What Was Hermes Role in the Odyssey?

The Odyssey is one of the most celebrated epic poems in human history, and it has been analyzed, deconstructed, and studied by scholars for centuries. One of the characters that stands out in this story is Hermes, the messenger of the gods. In this article, we will dive into Hermes’ role in the Odyssey and how he influenced the story’s plot.

The Role of Hermes in the Odyssey

Hermes is one of the twelve Olympian gods and goddesses in Greek mythology. He is known as the messenger of the gods and is often depicted wearing a winged helmet and sandals. In Greek mythology, he was known for his speed, cunningness, and his ability to move between different worlds.

In the Odyssey, Hermes plays a crucial role as he serves as a guide and mentor to Odysseus throughout his journey back home. At various points in the story, Hermes appears to Odysseus to offer advice or assistance.

Hermes’ First Appearance

Hermes’ first appearance in the Odyssey comes in Book 5 when he visits Calypso’s island to ask her to release Odysseus. Calypso had been holding Odysseus captive on her island for seven years after he washed up on her shores following a shipwreck.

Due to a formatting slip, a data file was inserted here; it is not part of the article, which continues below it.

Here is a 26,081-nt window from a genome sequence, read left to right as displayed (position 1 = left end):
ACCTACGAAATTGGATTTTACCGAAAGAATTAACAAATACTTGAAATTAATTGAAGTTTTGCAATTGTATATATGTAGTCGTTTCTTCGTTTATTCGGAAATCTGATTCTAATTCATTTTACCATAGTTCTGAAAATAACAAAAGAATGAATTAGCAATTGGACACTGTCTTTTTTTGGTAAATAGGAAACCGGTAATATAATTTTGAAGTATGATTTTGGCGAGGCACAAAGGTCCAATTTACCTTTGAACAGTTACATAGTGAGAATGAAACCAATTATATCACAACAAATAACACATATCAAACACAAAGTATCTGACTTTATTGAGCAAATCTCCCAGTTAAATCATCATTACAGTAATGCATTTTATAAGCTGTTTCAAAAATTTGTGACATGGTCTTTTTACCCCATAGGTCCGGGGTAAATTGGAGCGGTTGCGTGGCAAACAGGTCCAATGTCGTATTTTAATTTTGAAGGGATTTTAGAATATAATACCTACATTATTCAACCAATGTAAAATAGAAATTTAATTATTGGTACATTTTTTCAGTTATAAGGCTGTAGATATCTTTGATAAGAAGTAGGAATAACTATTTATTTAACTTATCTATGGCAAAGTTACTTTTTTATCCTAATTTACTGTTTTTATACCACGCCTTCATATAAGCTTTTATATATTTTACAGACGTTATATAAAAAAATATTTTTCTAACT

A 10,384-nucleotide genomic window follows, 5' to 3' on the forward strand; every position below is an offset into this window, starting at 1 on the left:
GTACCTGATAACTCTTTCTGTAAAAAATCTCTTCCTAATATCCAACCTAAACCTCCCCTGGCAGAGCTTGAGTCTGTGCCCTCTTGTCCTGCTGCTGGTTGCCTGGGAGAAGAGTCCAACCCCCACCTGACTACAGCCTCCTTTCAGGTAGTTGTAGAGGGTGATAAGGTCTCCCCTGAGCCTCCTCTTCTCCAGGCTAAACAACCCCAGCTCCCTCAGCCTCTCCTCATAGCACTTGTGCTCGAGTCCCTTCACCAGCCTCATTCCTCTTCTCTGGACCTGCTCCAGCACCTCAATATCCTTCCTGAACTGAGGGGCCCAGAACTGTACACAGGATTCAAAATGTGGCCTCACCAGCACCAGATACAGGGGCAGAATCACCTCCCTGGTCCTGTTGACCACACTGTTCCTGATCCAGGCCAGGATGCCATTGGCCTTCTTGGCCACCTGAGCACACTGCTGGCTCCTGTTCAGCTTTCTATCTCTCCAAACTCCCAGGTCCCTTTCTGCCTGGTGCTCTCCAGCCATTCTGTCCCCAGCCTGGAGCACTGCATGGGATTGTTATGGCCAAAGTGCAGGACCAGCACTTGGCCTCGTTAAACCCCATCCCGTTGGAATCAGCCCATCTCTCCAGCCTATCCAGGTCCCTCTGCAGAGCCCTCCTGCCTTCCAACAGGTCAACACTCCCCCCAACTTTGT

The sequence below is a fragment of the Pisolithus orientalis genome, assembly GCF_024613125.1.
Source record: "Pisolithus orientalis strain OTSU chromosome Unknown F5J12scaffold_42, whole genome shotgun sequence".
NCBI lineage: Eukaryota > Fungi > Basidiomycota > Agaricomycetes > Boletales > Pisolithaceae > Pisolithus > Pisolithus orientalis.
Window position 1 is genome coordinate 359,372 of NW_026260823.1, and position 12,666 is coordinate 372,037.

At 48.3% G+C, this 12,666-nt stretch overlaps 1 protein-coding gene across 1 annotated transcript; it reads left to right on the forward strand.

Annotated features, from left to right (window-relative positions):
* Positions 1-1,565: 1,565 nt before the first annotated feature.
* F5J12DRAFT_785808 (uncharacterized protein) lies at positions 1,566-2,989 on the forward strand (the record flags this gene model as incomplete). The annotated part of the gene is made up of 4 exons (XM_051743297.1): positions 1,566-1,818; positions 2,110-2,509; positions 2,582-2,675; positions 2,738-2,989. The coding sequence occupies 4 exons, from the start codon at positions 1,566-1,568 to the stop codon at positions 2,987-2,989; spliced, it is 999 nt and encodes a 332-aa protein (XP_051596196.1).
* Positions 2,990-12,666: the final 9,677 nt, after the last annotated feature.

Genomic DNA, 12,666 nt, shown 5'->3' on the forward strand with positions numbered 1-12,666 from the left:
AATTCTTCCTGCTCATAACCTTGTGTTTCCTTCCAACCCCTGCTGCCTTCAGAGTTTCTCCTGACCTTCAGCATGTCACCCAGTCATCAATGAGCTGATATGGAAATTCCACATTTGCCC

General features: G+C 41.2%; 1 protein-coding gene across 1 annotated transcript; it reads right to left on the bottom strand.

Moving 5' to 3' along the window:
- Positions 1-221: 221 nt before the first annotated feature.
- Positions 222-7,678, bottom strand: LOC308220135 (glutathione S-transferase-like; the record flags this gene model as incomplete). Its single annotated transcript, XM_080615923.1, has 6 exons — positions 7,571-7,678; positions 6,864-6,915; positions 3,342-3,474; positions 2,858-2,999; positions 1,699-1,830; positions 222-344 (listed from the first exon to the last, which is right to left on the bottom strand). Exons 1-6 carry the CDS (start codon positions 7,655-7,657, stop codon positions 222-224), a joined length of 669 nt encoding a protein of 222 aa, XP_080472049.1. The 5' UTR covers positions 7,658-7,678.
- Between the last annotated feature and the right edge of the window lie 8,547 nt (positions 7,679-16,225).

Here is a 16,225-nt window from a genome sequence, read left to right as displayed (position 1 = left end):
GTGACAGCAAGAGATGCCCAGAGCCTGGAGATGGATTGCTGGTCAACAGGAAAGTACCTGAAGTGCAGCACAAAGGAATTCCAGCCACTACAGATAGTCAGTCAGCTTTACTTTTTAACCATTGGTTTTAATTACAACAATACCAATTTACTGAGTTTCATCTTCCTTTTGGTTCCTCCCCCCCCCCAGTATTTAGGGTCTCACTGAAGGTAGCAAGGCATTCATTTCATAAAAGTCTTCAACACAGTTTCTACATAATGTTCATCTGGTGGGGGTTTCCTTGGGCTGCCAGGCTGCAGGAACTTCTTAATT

Hermes convinces Calypso to let Odysseus go by reminding her that it was not right for her to keep him against his will. He also warns her that if she doesn’t release him, Zeus will punish her severely.

“But send him on his way – or Zeus may be angry with you.” (Book 5, line 135)

With Hermes’ intervention, Calypso releases Odysseus and provides him with materials to build a raft so that he can continue his journey home.

Hermes’ Second Appearance

Hermes appears again in Book 10 when he visits Aeolus, the god of winds. Odysseus and his crew had been given a bag of winds by Aeolus to help them on their journey, but after Odysseus’ men open the bag, the winds escape and blow them back to Aeolus’ island.

Hermes reminds Aeolus that it is not his place to interfere with the affairs of gods and mortals.

“Aeolus, you should not have helped this man or given him passage; it is not right for us Olympian gods to meddle in human quarrels.” (Book 10, line 33)

With Hermes’ intervention, Odysseus and his crew are able to leave Aeolus’ island once again.

Hermes’ Third Appearance

Hermes appears for the third time in Book 24 when he guides the souls of the suitors who were killed by Odysseus back to Hades. Hermes is seen as a guide for the dead and is often depicted leading them into the underworld.

“Souls of wretched mortals! You that with your own hands have touched violence and wrong, why have you come down here into this darkness?” (Book 24, line 5)

With Hermes’ guidance, the souls are able to find their way back to Hades where they belong.


Hermes plays a crucial role in the Odyssey as he serves as a guide and mentor for Odysseus throughout his journey home. He offers advice and assistance at various points in the story and ensures that Odysseus stays on track. With his speed, cunningness, and ability to move between different worlds, Hermes proves himself to be an essential character in this epic poem.